If you see an account on one of your credit reports that you don’t recognize, don’t panic. There are several reasons that could explain it other than identity theft or fraud.
Why Don’t I Recognize This Account?
It could be that the creditor reports to the bureaus under an abbreviated form of their name — or by a name that is different than the one you associate with that account. For example, some retail cards may also appear as “Synchrony Financial.”
Creditors also may report to the bureaus under the name of the bank that financed your account, in which case your report would not list the retailer name or company name that appears on your card.
Or the account could’ve been acquired by another creditor, and that’s why the name is unfamiliar. In this case, you should still be able to see the original creditor listed on your credit report from when the account was opened. This often occurs with mortgages. Your mortgage may have been sold to another company, so that company’s name will appear on your report.
Additionally, if you have an account past due that went to collections, you may see that the original account was closed and a new collections account has been opened.
However, if you find that none of the above are true, it’s time to take action to protect your credit and your identity.
What Can You Do If Someone Opens an Account in Your Name?
Follow these steps:
- Call the issuer and report fraud. Ask the issuer to close the account and remove the charges.
- File a fraud alert on your credit report.
- Freeze your credit with the credit bureaus. By freezing your credit reports, you’re prohibiting potential new creditors from having access to your information. ScoreSense members can access the Credit Freeze center for information.
- File a dispute, and check your other accounts to see if there’s additional fraudulent activity. (ScoreSense members can access the Dispute Center for information.)
Sometimes thieves successfully use your information to open more than one account, so the next step is to review your other credit reports and report any additional activity. ScoreSense offers access to all three reports.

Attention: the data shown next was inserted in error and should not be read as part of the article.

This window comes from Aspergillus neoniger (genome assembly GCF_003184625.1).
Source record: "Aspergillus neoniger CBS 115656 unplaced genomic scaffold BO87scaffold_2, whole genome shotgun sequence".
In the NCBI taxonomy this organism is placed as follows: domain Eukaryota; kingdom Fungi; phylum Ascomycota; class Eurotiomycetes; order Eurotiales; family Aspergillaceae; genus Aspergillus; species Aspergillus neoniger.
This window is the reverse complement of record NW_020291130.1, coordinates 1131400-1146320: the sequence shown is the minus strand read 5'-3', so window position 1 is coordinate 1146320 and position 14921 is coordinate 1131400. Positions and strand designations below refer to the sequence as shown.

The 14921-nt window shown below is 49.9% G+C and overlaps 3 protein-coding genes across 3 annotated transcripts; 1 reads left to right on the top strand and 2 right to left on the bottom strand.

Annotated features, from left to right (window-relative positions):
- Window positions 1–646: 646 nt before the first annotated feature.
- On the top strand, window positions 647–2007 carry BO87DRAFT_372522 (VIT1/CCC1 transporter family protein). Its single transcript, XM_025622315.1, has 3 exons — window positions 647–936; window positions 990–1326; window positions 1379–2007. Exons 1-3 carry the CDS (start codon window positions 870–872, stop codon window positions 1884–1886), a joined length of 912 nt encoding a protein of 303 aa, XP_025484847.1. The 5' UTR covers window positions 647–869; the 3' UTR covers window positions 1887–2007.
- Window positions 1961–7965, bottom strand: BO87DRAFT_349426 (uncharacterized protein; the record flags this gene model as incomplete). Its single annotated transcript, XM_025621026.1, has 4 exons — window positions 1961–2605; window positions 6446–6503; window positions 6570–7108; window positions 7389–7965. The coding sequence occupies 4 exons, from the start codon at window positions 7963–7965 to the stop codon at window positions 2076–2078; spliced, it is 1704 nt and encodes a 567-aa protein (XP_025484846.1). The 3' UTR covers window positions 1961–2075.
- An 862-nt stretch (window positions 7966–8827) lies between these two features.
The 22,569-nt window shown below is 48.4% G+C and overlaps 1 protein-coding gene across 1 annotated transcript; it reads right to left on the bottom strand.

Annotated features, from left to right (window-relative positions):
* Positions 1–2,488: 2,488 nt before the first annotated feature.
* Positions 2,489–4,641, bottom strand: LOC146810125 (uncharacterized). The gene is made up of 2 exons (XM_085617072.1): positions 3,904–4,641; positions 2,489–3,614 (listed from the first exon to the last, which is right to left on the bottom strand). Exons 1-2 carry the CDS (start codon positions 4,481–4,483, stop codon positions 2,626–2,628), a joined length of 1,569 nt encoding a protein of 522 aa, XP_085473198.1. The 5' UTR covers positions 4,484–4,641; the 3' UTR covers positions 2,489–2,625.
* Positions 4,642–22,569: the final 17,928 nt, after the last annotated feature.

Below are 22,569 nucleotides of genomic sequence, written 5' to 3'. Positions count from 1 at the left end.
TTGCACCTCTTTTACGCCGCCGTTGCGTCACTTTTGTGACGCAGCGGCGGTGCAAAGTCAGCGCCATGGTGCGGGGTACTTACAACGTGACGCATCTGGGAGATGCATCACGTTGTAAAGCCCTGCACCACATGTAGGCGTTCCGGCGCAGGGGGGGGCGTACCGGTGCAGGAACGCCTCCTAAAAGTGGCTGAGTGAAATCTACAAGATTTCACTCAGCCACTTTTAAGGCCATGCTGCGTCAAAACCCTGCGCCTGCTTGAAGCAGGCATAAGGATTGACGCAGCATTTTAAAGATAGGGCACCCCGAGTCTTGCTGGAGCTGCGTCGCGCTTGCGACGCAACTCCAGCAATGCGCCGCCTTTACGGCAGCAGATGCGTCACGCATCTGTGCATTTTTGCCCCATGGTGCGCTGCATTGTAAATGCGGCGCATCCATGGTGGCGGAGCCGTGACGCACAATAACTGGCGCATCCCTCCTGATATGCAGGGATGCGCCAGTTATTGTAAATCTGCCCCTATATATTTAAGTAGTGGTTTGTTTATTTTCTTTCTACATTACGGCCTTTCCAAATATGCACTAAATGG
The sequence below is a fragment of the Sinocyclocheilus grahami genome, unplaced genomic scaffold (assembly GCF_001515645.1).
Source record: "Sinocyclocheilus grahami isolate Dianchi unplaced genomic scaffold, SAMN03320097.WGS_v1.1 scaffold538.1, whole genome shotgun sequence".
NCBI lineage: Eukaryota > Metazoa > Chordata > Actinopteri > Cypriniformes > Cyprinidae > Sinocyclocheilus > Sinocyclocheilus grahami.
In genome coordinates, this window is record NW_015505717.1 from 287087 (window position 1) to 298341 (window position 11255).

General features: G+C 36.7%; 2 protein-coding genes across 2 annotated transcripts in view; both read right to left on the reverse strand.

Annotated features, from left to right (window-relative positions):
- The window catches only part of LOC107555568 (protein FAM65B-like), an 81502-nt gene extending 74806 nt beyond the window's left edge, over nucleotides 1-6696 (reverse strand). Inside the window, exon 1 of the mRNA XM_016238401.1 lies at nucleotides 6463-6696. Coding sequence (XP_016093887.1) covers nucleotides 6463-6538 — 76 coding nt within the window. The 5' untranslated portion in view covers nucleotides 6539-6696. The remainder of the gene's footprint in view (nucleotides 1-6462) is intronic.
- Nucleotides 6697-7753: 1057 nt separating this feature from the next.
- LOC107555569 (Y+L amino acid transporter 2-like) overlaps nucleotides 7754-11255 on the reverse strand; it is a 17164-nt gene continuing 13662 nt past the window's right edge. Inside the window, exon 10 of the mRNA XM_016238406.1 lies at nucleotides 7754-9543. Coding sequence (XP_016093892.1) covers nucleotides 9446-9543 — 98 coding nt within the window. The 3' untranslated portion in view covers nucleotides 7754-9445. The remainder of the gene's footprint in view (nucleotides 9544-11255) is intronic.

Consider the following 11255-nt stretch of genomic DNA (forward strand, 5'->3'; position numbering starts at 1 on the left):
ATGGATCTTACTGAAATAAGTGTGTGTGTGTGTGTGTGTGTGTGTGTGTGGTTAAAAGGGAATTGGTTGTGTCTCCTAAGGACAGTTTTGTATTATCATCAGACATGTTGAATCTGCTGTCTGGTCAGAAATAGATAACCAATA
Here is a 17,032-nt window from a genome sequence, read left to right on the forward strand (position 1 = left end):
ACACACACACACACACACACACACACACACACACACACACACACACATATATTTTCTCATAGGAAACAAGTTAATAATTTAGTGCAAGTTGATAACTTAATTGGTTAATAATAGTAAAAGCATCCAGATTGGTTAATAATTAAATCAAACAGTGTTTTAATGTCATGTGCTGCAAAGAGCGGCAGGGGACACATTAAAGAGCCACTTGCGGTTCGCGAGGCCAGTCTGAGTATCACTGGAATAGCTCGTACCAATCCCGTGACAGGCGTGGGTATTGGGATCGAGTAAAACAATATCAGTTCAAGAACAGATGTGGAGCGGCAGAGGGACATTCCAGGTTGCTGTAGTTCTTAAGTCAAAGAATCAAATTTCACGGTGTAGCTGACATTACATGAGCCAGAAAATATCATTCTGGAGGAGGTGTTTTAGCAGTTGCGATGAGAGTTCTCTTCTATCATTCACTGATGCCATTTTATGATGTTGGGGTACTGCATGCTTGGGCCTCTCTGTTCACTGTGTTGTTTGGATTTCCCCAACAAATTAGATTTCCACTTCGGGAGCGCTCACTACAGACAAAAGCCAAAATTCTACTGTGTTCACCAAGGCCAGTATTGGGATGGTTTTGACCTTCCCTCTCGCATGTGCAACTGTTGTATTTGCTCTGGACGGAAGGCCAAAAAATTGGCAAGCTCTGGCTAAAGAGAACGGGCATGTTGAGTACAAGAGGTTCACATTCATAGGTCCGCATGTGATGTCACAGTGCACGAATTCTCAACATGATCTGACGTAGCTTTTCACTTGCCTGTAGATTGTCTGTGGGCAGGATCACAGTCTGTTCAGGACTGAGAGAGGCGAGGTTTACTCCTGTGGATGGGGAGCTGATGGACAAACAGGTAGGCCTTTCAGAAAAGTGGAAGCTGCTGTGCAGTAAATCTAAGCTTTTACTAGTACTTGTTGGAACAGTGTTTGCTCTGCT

It’s also smart to file an Identity Theft Report through the Federal Trade Commission. This official report not only speeds up the process for getting the fraud removed, but it can also be a helpful tool if you decide to file a police report.
When you place a fraud alert on your credit reports, creditors will be notified that there’s a potential issue and to confirm with you, when they pull a report. With a ScoreSense membership, you’ll be notified of new inquiries and accounts opened up in your name that has been reported on your credit report.
Cybercriminals are clever about finding ways to steal your personal information and use it for their benefit. As sneaky as they can be, many are unaware of a powerful weapon you have to fight back: credit report monitoring.
Detecting criminal activity on your credit report as soon as it happens gives you the advantage of mitigating any further mess caused by identity theft. When you regularly monitor your credit reports, you can quickly dispute fraudulent activity, including accounts that you didn’t open, and protect your credit profile.
Monitor Your Credit Reports
Thieves are lurking, so stay on top of your credit reports. Monitor your information regularly. If you notice fraudulent activity, take steps to stop it from negatively impacting your financial well-being.